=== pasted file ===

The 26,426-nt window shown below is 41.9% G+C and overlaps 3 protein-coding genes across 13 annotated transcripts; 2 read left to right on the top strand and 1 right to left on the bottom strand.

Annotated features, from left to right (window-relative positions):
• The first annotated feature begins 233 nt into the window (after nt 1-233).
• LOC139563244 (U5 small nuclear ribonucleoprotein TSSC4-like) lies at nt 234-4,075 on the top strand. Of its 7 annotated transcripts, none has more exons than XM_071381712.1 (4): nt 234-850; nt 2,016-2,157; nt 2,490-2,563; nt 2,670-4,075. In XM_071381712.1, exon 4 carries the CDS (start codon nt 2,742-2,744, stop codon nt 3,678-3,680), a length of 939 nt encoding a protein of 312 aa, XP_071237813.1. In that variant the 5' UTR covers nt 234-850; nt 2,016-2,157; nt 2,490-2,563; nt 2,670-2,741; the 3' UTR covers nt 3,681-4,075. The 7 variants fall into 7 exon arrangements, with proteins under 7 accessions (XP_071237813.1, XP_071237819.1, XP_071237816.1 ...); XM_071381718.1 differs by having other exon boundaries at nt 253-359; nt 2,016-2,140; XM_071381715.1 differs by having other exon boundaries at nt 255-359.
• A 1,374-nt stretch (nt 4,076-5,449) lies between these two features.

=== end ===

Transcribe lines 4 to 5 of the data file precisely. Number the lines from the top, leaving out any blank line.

• LOC139563244 (U5 small nuclear ribonucleoprotein TSSC4-like) lies at nt 234-4,075 on the top strand. Of its 7 annotated transcripts, none has more exons than XM_071381712.1 (4): nt 234-850; nt 2,016-2,157; nt 2,490-2,563; nt 2,670-4,075. In XM_071381712.1, exon 4 carries the CDS (start codon nt 2,742-2,744, stop codon nt 3,678-3,680), a length of 939 nt encoding a protein of 312 aa, XP_071237813.1. In that variant the 5' UTR covers nt 234-850; nt 2,016-2,157; nt 2,490-2,563; nt 2,670-2,741; the 3' UTR covers nt 3,681-4,075. The 7 variants fall into 7 exon arrangements, with proteins under 7 accessions (XP_071237813.1, XP_071237819.1, XP_071237816.1 ...); XM_071381718.1 differs by having other exon boundaries at nt 253-359; nt 2,016-2,140; XM_071381715.1 differs by having other exon boundaries at nt 255-359.
• A 1,374-nt stretch (nt 4,076-5,449) lies between these two features.